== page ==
Want to discover upsell opportunities that you didn't know existed? Learn how TheySaid's Customer-Asking Engine automates this for your sales team. 

And what about Customer Success Teams?

On the other hand, customer success teams focus primarily on maintaining relationships and optimizing the customer experience. They are responsible for ensuring customers are successful and satisfied with the products and services they've purchased. They often serve as customers' primary points of contact, identifying customers’ value points, offering guidance, and building loyalty over time. By asking CS leaders to take on the role of a sales rep, we’re asking them to ultimately take their foot off the gas of relationship building, jeopardizing the feeling the clients may have of value and loyalty.

There will always naturally be points of overlap, but trusting those we have placed in these critical sales and CS roles to focus on these critical points of the revenue organization to focus on these tasks is key to long-term success. But while these critical teams may have different strengths, you must find alignment on performance goals to ensure that both teams are moving in the same direction towards growing revenue for your existing business.

Customer Success Metrics Worth Measuring

One of the blessings and curses of a sales leader is that their metrics are always clearly defined in the revenue metrics. Their “quota” is set quarter after quarter, year over year. But what about metrics for the CS leaders? There are several alternative measurements that Customer Success (CS) teams can track to support revenue-oriented targets in addition to the standard "Net Revenue Retention" (NRR) metric. Let’s take a look.

  1. Percentage of Logos with Upsell/Cross-Sell Over Year: This metric measures the percentage of new, existing, or reactivated customers that made an additional purchase or upgraded their current purchase. This metric incentivizes broad coverage of upsell and cross-sell motions, ensuring all customers can benefit from additional solutions or services. This metric can help businesses identify profitable customer segments and develop new revenue streams.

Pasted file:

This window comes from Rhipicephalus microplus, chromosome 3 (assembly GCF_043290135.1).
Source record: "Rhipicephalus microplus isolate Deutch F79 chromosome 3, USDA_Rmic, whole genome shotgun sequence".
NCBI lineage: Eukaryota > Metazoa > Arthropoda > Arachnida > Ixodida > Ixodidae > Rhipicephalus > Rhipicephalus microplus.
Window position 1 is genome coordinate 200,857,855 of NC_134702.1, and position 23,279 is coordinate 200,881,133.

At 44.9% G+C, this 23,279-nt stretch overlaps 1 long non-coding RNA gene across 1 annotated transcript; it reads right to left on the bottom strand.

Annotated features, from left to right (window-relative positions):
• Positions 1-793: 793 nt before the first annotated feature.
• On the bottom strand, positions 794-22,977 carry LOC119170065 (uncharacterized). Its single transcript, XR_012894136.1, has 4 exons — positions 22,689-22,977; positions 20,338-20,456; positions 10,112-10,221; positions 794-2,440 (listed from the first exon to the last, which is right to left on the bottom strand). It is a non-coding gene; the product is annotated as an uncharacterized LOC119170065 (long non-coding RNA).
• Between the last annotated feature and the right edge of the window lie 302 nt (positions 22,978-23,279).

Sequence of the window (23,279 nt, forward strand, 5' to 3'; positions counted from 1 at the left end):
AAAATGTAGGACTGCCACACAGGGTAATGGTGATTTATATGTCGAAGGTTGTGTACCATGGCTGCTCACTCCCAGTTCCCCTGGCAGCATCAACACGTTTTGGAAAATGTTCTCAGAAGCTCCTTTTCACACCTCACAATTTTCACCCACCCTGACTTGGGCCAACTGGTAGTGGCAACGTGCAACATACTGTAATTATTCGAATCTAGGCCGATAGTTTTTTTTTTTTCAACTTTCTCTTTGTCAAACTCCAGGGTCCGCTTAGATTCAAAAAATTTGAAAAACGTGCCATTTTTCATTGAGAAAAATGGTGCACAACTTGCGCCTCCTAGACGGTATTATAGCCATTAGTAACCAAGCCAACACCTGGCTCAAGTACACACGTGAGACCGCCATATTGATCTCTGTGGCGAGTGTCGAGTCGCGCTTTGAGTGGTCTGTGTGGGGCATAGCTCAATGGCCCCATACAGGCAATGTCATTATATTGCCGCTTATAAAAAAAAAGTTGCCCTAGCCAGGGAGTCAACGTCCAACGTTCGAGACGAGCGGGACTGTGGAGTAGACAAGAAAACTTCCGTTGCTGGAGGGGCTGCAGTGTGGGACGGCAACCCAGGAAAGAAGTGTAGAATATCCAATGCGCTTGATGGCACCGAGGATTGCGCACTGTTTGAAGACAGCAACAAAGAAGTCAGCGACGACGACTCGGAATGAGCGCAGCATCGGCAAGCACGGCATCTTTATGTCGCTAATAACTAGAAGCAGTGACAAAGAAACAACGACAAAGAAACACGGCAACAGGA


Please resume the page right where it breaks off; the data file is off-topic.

2. Percentage of Direct Customer Referrals: This metric measures the percentage of customers who become brand advocates and refer others to the company. This is an excellent way for businesses to generate new leads and revenue without incurring additional marketing costs. Customer referrals are also more likely to convert into paying customers, further improving revenue growth. This metric can be an excellent indicator of the overall success of CS efforts, as it demonstrates high levels of customer satisfaction and loyalty.

"Percentage of Logos with Upsell/Cross-Sell Over Year" and "Percentage of Direct Customer Referrals" are alternative metrics that CS teams can own to support revenue targets. They incentivize CS teams to focus on increasing revenue opportunities and building brand loyalty. Curious how you can track metrics like this? TheySaid’s Customer Asking Engine enables customers to feed your team upsell, cross-sell, and churn risk signals along their journey - growing your customer revenue exactly when they tell you to.

Start Upselling Better

At the end of the day, customer growth is a joint responsibility between CS and sales teams that requires shared KPIs and performance goals. It's essential to understand the fundamental dynamics and motivators between these teams to ensure they are working together, not against each other, to drive customer growth. With a better understanding of how to drive a better collaborative process among teams, a more healthy upsell process awaits.

Looking to get qualified upsells and cross-sells for your newly collaborative team? TheySaid can help.